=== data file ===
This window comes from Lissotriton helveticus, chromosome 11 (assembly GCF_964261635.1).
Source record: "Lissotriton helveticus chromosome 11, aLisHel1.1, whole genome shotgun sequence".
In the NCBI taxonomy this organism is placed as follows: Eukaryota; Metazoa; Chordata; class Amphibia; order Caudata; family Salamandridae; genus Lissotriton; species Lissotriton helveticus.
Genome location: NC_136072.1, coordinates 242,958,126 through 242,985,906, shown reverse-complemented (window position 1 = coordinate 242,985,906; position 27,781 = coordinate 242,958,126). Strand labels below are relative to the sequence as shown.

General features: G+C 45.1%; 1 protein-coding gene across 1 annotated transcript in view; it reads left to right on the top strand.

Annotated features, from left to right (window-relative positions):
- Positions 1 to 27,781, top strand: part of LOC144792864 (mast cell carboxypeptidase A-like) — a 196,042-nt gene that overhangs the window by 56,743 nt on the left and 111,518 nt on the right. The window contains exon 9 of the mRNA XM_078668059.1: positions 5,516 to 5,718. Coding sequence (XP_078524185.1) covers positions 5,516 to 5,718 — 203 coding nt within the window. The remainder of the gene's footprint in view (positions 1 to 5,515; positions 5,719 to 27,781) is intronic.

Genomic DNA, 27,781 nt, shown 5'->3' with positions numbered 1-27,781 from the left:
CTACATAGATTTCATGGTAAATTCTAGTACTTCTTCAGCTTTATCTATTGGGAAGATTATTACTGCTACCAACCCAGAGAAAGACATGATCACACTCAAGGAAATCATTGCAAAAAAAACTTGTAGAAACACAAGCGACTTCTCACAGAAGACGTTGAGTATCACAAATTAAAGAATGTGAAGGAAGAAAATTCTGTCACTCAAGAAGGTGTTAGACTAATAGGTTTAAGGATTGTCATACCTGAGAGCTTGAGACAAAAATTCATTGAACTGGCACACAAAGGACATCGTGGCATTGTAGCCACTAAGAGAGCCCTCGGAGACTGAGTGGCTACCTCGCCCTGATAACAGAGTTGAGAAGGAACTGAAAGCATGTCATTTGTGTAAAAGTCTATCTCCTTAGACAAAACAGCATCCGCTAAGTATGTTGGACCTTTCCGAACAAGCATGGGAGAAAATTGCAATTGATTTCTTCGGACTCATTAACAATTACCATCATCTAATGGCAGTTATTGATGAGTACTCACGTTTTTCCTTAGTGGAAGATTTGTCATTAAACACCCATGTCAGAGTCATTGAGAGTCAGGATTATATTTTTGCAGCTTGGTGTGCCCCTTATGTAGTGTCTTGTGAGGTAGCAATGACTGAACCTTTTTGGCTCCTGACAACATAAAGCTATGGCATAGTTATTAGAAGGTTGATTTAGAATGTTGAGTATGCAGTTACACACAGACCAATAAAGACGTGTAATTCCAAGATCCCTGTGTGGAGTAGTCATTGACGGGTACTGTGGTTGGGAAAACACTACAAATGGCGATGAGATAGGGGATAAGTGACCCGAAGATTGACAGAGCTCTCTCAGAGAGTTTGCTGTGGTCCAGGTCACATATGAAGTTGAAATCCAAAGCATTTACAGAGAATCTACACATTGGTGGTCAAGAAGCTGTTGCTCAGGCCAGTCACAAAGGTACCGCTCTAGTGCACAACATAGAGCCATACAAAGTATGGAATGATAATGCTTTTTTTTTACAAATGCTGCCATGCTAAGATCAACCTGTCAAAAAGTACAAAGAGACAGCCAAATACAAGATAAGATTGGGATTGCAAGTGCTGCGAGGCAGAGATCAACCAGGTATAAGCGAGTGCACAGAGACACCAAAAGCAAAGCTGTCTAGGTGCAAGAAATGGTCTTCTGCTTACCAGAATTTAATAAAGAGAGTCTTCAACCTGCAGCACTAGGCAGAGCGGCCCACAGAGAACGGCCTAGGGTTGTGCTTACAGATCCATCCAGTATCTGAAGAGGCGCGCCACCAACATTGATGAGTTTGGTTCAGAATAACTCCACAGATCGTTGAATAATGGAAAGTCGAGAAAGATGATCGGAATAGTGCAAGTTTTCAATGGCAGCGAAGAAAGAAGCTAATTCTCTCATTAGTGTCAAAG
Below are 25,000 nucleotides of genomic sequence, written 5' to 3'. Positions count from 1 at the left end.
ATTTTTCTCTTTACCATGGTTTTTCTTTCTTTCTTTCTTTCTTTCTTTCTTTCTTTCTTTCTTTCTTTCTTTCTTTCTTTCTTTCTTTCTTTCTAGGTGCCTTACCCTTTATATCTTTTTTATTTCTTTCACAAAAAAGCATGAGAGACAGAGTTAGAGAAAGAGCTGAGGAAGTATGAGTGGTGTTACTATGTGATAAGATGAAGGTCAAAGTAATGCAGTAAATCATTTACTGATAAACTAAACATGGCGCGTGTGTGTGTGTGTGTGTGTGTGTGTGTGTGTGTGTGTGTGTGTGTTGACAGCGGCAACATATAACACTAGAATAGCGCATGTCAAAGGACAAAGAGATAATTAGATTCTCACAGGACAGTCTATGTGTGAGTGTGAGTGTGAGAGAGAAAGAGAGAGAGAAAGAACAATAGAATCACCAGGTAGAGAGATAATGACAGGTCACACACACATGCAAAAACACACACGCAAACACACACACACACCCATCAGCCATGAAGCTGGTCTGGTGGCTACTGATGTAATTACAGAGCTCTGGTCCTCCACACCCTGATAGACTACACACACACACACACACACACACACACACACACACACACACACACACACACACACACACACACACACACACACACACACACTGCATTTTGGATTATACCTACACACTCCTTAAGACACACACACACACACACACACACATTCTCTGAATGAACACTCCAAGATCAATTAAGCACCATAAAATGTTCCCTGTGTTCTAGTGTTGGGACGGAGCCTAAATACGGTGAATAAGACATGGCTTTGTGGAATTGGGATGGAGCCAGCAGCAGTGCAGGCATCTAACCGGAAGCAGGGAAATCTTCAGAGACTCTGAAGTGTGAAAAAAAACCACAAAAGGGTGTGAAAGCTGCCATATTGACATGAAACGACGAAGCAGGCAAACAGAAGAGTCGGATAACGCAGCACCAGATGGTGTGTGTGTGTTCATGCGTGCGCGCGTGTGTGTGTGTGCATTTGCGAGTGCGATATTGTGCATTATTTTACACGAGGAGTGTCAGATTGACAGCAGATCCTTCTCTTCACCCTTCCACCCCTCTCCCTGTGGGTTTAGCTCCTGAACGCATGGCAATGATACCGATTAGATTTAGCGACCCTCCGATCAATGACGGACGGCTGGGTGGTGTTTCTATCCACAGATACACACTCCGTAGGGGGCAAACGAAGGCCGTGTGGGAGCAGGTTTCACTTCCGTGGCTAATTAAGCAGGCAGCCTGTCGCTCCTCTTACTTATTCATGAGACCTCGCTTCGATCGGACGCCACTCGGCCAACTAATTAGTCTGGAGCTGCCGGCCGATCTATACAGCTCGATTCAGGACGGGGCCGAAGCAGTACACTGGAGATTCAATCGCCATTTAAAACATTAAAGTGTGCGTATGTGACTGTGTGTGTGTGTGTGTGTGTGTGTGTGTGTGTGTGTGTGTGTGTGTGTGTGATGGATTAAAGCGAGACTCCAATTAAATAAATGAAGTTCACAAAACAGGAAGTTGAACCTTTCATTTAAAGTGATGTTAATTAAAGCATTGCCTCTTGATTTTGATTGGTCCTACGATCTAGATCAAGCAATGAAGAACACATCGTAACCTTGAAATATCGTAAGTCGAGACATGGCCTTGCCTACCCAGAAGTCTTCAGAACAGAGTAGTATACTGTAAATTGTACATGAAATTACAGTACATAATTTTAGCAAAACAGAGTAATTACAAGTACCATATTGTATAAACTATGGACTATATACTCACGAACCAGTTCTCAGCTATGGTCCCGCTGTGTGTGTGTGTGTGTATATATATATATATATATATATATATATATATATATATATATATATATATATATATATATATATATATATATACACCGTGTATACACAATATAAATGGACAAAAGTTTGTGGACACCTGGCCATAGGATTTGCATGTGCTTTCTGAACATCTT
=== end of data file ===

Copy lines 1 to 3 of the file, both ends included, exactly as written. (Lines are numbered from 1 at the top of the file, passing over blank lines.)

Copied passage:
This window comes from Lissotriton helveticus, chromosome 11 (assembly GCF_964261635.1).
Source record: "Lissotriton helveticus chromosome 11, aLisHel1.1, whole genome shotgun sequence".
In the NCBI taxonomy this organism is placed as follows: Eukaryota; Metazoa; Chordata; class Amphibia; order Caudata; family Salamandridae; genus Lissotriton; species Lissotriton helveticus.